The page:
What an amazing essay!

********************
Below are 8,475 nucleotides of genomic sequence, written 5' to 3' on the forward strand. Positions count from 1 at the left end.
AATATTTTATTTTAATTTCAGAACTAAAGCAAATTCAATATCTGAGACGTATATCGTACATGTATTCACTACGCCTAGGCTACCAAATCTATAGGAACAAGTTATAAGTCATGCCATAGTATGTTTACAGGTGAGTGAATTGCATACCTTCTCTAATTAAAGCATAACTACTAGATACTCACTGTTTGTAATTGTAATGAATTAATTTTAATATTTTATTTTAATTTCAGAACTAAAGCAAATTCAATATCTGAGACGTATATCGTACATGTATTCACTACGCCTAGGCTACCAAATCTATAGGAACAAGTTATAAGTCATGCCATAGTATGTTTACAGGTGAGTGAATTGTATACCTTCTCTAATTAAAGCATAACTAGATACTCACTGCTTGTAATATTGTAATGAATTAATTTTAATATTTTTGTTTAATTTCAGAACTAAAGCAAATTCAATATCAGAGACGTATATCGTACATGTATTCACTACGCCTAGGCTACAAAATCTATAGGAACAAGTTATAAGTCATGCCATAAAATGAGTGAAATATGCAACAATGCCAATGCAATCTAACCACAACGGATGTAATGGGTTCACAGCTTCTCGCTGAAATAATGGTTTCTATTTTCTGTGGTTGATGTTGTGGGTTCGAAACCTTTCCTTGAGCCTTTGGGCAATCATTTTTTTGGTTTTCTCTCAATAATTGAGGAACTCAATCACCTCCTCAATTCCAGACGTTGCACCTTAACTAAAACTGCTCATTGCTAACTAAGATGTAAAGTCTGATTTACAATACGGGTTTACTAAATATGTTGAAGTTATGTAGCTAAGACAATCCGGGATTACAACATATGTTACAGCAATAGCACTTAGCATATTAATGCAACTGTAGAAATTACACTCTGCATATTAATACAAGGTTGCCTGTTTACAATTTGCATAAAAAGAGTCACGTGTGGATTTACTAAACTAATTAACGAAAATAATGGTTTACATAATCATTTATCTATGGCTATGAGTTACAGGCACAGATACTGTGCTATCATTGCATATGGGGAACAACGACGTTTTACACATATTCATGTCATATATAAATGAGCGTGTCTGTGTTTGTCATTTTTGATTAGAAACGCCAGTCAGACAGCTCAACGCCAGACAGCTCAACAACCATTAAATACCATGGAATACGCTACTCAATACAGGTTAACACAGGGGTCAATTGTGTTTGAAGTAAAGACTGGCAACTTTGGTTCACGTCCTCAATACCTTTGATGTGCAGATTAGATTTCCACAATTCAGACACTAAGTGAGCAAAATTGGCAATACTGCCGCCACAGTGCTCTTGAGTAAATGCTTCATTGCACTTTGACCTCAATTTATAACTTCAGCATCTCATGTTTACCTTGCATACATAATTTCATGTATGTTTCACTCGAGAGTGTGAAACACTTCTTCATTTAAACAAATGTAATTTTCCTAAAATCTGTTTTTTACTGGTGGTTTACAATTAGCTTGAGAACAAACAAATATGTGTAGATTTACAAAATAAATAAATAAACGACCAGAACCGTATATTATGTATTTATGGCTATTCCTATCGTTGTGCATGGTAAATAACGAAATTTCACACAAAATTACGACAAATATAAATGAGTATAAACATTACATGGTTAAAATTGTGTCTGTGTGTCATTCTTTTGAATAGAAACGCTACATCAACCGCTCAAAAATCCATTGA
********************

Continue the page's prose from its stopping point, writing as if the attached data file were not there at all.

I would agree with Shrkatch that adopting a strategy of hedging steel prices at this time is not a great idea. While Ford is currently feeling the pain of its long-term decision not to hedge, there have been many years prior to now when this policy has been very advantageous to the company’s financial results. At this time, Ford runs the risk of ‘locking in’ at high steel prices that would diminish the company’s ability to capitalize on its no-hedging strategy in the future. While I thought the hedging proposal was awful, I did agree with the idea of shifting production towards aluminum. Carbon-fiber frames are a great idea in the long-term, but it will probably be several years (likely decades even) before carbon-fiber becomes a cost-effective alternative. In the meantime, I do not expect that consumers would be willing to pay extra for carbon-fiber frames. However, the shift to aluminum if financially viable to Ford and offers consumers the immediate benefit of improved gas efficiency as well as the opportunity to keep costs low, continue to meet consumer expectations of having a metal-framed vehicle, and to utilize a metal that is incrementally better for the environment.